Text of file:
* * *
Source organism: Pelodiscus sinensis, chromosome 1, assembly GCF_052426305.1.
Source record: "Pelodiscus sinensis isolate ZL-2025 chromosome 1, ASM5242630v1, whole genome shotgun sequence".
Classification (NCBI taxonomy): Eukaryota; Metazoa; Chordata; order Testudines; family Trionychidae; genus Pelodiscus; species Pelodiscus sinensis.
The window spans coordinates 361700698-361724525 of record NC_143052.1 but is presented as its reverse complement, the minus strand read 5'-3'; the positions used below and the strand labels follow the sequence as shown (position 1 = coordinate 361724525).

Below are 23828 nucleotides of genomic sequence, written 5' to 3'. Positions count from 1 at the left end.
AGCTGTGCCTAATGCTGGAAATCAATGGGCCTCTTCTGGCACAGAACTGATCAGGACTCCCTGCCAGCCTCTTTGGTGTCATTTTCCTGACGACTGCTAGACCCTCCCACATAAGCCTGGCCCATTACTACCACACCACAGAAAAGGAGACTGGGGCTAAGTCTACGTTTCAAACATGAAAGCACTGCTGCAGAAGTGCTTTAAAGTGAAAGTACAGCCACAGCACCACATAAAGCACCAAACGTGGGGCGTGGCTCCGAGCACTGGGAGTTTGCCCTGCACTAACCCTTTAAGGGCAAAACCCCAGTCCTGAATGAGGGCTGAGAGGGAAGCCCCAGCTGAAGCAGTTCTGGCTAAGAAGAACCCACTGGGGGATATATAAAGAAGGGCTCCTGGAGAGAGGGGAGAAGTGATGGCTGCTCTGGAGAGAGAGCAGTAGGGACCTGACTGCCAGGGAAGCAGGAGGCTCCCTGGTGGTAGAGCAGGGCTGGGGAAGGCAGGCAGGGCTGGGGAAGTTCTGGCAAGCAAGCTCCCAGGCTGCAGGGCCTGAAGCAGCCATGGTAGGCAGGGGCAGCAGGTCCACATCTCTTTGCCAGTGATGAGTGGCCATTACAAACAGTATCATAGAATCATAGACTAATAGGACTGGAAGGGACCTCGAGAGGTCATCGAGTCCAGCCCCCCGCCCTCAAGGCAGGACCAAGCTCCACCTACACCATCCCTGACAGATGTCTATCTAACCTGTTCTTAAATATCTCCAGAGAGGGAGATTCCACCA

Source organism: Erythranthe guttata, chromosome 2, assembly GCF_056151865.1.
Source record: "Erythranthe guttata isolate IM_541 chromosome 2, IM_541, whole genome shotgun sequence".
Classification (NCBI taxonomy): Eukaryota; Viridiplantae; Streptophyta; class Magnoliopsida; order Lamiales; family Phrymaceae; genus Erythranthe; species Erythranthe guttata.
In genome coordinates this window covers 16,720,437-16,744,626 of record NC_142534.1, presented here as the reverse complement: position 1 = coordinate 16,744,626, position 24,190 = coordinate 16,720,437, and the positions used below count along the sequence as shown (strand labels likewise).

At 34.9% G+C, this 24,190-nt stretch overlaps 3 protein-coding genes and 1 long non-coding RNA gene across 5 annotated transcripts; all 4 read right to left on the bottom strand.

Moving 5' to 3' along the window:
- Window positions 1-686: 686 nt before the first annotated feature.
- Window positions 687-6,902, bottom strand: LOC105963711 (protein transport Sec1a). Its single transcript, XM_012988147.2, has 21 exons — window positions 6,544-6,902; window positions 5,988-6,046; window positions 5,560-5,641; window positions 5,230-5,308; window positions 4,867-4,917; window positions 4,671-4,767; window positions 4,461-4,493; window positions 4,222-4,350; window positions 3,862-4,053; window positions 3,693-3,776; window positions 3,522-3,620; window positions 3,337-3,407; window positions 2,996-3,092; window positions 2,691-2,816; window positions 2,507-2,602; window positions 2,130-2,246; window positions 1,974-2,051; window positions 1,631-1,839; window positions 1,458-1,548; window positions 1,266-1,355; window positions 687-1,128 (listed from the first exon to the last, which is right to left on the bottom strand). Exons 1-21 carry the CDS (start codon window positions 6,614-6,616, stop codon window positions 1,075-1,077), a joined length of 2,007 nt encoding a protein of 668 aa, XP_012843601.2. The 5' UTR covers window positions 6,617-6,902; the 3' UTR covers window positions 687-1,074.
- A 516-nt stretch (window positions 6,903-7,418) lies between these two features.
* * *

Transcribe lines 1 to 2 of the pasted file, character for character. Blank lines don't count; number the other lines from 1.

Source organism: Pelodiscus sinensis, chromosome 1, assembly GCF_052426305.1.
Source record: "Pelodiscus sinensis isolate ZL-2025 chromosome 1, ASM5242630v1, whole genome shotgun sequence".